With his Judgement of Cambyses, Gerard David created the most gripping work in the Musea Brugge collection. He painted it for the Town Hall, where it was designed to serve as an exemplum iustitiae and to warn the aldermen – who were also judges – against unfair rulings. The diptych will certainly have fulfilled its role, as it remains seared onto the brain of every viewer to this day.
David and his contemporaries continued to be inspired by their predecessors, the Flemish Primitives, and remained faithful to their detailed and realistic style. Interest in the landscape grew, as is apparent in the Baptism of Christ.
Ambrosius Benson, who came to Bruges from Lombardy, first settled in David’s studio, and later became an independent master. Following on from the painting school of Leonardo da Vinci, he brought a style to Bruges in which powerful contrasts between light and dark – known as chiaroscuro –was much emulated. The gradual transition from light to dark is known as sfumato. This technique was employed by Adriaen Isenbrant and Pieter Claeissens I, amongst others.
This work shows the talent of Isenbrant as a portrait painter. Unfortunately, the subject of the portrait, depicted at prayer, is unknown. The saints would often provide a point of reference in the background. Here, these are Paul with a sword and Peter with a book and key: the commissioner’s patron saints. This is the right-hand wing of a triptych. The left-hand wing probably depicted Mary.
Alongside the year 1518, we can also read the name and age of the sitter: Paulus de Nigro, thirty-six. He was a Genoese maritime insurer living in the international trading city of Bruges. This was probably the left wing of a triptych, with a religious scene in the centre and Paul’s wife or a saint on the right.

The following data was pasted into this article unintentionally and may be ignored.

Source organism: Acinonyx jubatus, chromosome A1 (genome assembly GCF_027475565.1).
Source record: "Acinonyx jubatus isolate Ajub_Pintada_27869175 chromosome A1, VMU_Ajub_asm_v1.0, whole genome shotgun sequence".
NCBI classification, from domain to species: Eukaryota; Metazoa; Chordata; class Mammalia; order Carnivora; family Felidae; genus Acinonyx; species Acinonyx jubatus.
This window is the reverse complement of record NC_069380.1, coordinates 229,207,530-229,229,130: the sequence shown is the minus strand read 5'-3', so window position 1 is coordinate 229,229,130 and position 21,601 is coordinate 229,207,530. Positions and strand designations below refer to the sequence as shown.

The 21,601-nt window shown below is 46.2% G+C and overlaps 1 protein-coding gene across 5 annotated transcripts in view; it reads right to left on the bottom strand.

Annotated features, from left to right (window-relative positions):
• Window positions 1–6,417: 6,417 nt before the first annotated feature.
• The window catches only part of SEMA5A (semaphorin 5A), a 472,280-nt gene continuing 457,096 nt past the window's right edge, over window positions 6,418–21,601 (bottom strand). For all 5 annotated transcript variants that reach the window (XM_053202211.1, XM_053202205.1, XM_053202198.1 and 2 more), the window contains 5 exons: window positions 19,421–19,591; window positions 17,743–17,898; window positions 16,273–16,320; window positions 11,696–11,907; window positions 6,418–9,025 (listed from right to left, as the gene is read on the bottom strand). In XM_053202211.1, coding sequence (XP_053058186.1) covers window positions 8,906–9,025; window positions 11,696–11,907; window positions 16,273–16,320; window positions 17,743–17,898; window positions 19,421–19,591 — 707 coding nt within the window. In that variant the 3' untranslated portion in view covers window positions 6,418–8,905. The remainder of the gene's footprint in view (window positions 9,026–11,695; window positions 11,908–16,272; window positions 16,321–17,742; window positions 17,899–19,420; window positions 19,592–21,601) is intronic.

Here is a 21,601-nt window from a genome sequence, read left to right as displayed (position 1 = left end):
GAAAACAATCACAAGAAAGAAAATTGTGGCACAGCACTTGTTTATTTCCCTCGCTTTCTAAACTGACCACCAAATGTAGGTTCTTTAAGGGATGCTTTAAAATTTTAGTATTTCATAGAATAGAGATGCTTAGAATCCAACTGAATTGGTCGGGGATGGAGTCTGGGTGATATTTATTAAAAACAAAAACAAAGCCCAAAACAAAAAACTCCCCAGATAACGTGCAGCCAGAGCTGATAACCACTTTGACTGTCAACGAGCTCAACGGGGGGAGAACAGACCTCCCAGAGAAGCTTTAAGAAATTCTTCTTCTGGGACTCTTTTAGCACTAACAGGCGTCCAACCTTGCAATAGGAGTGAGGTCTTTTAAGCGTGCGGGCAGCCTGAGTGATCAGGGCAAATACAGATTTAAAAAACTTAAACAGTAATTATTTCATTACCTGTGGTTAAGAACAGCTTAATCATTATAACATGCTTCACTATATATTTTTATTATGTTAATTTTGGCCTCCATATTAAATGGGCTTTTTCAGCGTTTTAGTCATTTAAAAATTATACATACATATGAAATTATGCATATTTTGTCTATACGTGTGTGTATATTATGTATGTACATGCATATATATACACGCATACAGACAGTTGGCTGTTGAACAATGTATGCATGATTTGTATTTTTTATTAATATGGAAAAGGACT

Mary and Jesus are sitting on a sumptuous throne with Renaissance ornaments that reflect the latest fashion. The medallions depict scenes from the life of Mary, which are based on prints by Dürer. To the right is the Visitation, the Annunciation, and the twelve-year-old Jesus in the temple. To the left is the apparition of Jesus to Mary and her Ascension. On the pilasters, the Adoration of the Magi (left) and of the Shepherds (right) are depicted. The figures of Mary and the Child are based on a lost panel by Hugo van der Goes.
David was commissioned by the Bruges aldermen, who in that era were also judges, to paint this monumental diptych depicting the corrupt judge Sisamnes. To the left, he accepts a bribe and is arrested by King Cambyses. To the right is the punishment: Sisamnes is flayed alive. His skin is used to upholster the chair of his son, who succeeds him as a judge. As a warning to the judges to act fairly, this was certainly hard-hitting! Justice panels such as these adorned many a Flemish town hall where judgements were passed. David framed this ancient story in a contemporary setting, so that viewers could better identify with the scene.
Scene one is being played out at the top left in the doorway, where a judge is secretly being handed a pouch of money. He is corrupt! This leads to scene two, in the foreground, where the judge is being arrested. The man at whom the unhappy fellow is gazing is a king, as you can see from his splendid garments. The other characters are also wearing 15th-century clothing. Scene three, in the right-hand painting, depicts the judge’s horrific punishment, once again in the presence of the king. We see the final scene in the top right-hand corner of the right-hand painting: here the judge’s son sits on the seat of justice, he is the successor to his father. The chair is covered with his father’s skin.
The story that Gerard David painted was set in ancient Persia. It was known from Greek and Latin sources. The judge is called Sisamnes, the king is Cambyses. But the painter has located the scene in Bruges! We see the Burghers’ Lodge to the left and the town hall to the right. In early paintings, we often see ancient tales depicted in a contemporary setting. But here the location creates additional meaning, because this precious work once hung in the courtroom of Bruges town hall. The city commissioned the painting from Gerard David. Sisamnes’ horrible fate served as a permanent reminder to Bruges’ gentlemen judges as to what was expected of them: incorruptibility!
John baptises Christ in the River Jordan. At the same moment, the heavens burst open and God appears, saying: ‘This is my son’. In the background, we see the same John in two other scenes, preaching and introducing Christ. The beautiful landscape is a milestone in the history of Flemish landscape painting. David was commissioned to paint this triptych by the Bruges notary Jan de Trompes and his first wife, Elisabeth van der Meersch, both depicted on the side panels. On the outer wings we also see Jan’s second wife, Magdalena Cordier, with their daughter.